The third table, Ghost Rider, should also be recognizable from the movie a few years ago and the sequel, which is due in theaters soon. The table features a Lucifer figure that has a moving stopper, so it's a challenge to get the ball in his pit to activate a bonus or get a villain to appear. There are plenty of ramps and loopbacks, though your ball rarely makes it all the way up the center ramp, increasing the chance of it coming straight down between the flippers. The shotgun on the left side makes for a good gimmick since you can shoot pinballs from it into a small range of targets, and at least one enemy does a decent job of interfering with the ball a few times. The hidden flipper thing is still here, but it isn't so bad since there's only one on the top left of the screen. The more annoying aspect of the table is a Lucifer bet where you can either get 500,000 points and a ball save or 5,000,000 without a ball save. The trick is that he'll do a quick ball drop down the center of the table, and even a table tilt doesn't sway the odds in your favor, so this an immediate win in his favor unless you get lucky.

Only die-hard Marvel fans may recognize the final table. Interestingly enough, the relatively unknown status of Moon Knight has caused his table to be the most daring and exciting of the bunch. The basic elements of a pinball table are here, including a difficult skill shot and lots of ramps and entryways, though most only open up periodically. There's also a third flipper, and it stands out better here than in the three other tables in the set. The table starts with a much more intricate setup, complete with cut scenes. Multiball gives each ball a white hue, similar to how other tables handle multiball, but this time, all of the balls drop from a spaceship that's flying high above the table. Fighting with villains gives you close-ups of the introductions before gameplay resumes. Then there are the minigames, which let you use the LED screen to fighting thugs and use the Moon Knight figure to shoot at cut-outs of thugs with a pinball crossbow. It's this out-of-the-box thinking that makes the table so impressive.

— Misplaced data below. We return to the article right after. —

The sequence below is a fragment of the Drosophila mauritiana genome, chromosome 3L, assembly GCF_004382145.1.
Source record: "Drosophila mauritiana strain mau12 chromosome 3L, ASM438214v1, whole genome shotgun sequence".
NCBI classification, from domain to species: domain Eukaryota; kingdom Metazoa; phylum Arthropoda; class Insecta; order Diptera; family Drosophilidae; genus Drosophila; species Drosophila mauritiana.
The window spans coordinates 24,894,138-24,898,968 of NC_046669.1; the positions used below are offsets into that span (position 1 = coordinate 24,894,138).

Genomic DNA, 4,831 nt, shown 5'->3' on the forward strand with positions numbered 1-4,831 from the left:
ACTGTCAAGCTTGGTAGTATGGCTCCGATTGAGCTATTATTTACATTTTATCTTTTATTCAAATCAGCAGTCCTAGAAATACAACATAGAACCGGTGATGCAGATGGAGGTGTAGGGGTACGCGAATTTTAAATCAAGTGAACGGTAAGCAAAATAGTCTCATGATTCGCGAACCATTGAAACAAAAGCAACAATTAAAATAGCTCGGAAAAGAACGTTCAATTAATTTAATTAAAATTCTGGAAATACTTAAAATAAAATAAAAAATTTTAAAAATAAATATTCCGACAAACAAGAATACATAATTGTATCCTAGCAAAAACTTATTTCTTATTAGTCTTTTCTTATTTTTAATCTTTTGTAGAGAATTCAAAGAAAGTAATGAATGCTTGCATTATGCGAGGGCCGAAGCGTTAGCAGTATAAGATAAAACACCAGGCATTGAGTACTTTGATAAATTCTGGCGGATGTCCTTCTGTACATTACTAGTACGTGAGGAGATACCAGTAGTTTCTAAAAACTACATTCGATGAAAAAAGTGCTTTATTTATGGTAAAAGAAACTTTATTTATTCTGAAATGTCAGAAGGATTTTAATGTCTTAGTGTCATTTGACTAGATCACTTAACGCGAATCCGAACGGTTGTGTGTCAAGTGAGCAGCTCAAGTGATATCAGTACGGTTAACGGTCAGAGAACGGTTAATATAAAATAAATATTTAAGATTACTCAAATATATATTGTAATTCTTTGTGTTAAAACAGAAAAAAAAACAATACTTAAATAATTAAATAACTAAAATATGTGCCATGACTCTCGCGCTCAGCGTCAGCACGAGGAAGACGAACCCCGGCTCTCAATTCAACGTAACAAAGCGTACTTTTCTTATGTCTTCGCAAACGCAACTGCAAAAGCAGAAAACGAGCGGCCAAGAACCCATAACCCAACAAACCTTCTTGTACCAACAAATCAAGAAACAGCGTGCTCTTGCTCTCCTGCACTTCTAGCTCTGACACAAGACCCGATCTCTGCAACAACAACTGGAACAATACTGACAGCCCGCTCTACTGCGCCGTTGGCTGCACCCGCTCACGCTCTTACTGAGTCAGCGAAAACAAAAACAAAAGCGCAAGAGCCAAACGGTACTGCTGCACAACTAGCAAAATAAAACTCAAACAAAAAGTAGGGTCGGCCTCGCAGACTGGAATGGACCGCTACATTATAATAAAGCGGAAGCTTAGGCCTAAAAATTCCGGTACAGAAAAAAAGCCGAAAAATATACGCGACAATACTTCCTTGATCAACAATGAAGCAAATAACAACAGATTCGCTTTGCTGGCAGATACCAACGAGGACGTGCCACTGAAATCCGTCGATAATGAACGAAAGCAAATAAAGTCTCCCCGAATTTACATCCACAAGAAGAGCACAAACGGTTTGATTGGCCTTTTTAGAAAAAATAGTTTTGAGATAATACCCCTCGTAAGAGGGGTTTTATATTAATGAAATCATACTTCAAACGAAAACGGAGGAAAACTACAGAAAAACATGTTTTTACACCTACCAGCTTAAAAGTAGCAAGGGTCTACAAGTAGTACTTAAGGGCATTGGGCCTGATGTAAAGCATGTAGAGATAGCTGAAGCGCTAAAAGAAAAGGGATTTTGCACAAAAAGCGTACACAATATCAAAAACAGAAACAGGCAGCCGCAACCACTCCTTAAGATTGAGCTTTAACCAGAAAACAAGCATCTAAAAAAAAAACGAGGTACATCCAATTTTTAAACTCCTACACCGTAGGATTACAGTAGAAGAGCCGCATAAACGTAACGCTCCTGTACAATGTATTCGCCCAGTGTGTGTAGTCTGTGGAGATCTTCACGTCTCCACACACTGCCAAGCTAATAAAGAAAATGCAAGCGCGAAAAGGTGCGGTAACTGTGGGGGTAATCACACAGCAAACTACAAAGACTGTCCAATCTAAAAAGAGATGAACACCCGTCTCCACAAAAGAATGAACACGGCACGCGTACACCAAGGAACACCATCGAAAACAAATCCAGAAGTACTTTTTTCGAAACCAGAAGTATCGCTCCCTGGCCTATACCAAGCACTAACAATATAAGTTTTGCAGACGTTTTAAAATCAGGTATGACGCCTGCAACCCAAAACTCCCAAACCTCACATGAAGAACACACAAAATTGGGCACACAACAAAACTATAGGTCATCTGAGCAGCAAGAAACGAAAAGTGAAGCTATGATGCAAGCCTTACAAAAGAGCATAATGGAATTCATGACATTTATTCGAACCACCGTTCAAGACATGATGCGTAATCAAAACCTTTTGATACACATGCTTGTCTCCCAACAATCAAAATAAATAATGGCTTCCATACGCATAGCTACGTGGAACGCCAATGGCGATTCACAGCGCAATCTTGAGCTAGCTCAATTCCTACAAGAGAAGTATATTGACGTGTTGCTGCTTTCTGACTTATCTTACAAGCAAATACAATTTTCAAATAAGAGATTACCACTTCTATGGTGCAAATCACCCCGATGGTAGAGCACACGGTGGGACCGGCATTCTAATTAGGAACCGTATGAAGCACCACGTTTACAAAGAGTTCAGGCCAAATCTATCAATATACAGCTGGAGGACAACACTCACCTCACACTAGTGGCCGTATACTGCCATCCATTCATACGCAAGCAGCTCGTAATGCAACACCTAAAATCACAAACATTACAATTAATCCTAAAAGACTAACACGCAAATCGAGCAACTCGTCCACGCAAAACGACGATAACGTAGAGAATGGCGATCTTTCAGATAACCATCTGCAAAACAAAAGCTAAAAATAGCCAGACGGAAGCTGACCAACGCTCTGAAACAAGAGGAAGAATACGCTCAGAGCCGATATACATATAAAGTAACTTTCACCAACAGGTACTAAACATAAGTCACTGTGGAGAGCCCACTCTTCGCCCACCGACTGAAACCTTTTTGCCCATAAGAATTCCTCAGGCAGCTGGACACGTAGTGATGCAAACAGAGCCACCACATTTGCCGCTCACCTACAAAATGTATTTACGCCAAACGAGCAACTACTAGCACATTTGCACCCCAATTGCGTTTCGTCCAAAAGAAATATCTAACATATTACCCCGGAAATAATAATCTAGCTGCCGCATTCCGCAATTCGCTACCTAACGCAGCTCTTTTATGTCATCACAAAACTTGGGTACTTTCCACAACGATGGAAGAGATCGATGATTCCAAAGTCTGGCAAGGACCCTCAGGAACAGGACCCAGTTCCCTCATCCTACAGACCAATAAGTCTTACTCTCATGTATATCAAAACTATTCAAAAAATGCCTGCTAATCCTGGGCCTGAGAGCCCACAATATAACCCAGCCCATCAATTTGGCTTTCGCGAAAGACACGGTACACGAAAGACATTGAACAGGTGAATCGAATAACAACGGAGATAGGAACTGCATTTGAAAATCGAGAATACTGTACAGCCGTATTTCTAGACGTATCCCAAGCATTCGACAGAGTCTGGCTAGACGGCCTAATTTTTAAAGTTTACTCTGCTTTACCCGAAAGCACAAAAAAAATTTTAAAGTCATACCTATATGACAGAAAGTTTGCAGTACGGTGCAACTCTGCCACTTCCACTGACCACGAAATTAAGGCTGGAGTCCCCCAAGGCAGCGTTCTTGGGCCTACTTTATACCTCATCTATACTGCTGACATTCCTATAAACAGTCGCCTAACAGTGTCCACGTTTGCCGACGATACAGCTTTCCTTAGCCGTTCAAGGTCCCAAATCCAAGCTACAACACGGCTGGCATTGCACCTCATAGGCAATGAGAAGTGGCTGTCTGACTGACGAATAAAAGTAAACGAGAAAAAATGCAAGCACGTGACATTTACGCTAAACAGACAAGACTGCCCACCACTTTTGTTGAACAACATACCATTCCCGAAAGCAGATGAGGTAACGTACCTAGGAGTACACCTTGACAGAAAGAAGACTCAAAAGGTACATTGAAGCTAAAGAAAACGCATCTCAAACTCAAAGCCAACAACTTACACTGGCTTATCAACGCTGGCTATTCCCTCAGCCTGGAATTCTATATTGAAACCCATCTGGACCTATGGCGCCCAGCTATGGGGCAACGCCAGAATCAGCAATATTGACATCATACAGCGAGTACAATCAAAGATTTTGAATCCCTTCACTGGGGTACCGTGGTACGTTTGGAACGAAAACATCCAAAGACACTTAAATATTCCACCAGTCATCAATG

Don't expect much of a change from a technical standpoint. The controls remain accurate, and the simple layout ensures no accidental tilts. The graphics shine as far as particle effects go, and the frame rate is silky smooth no matter what's happening on-screen. The bright colors hamper a few of the tables in that it's tough to see where your ball is during frantic moments, but you'll get used to it. The voice work may not be the same as the movies or animated series, but they work well, with only a few feeling slightly out of place. The only thing that'll remain puzzling is the scorn you get for losing the last ball, followed by immediate praise for getting a high score. Beyond that, fans of Pinball FX 2 and Marvel Pinball should know what to expect.

The recent tables crafted by Zen Studios show an understanding for basic pinball appeal as well as a willingness to try something that only video games could pull off. The Marvel Pinball: Vengeance and Virtue pack is no different, as even the weakest tables are fun in their own way.

Score: 8.5/10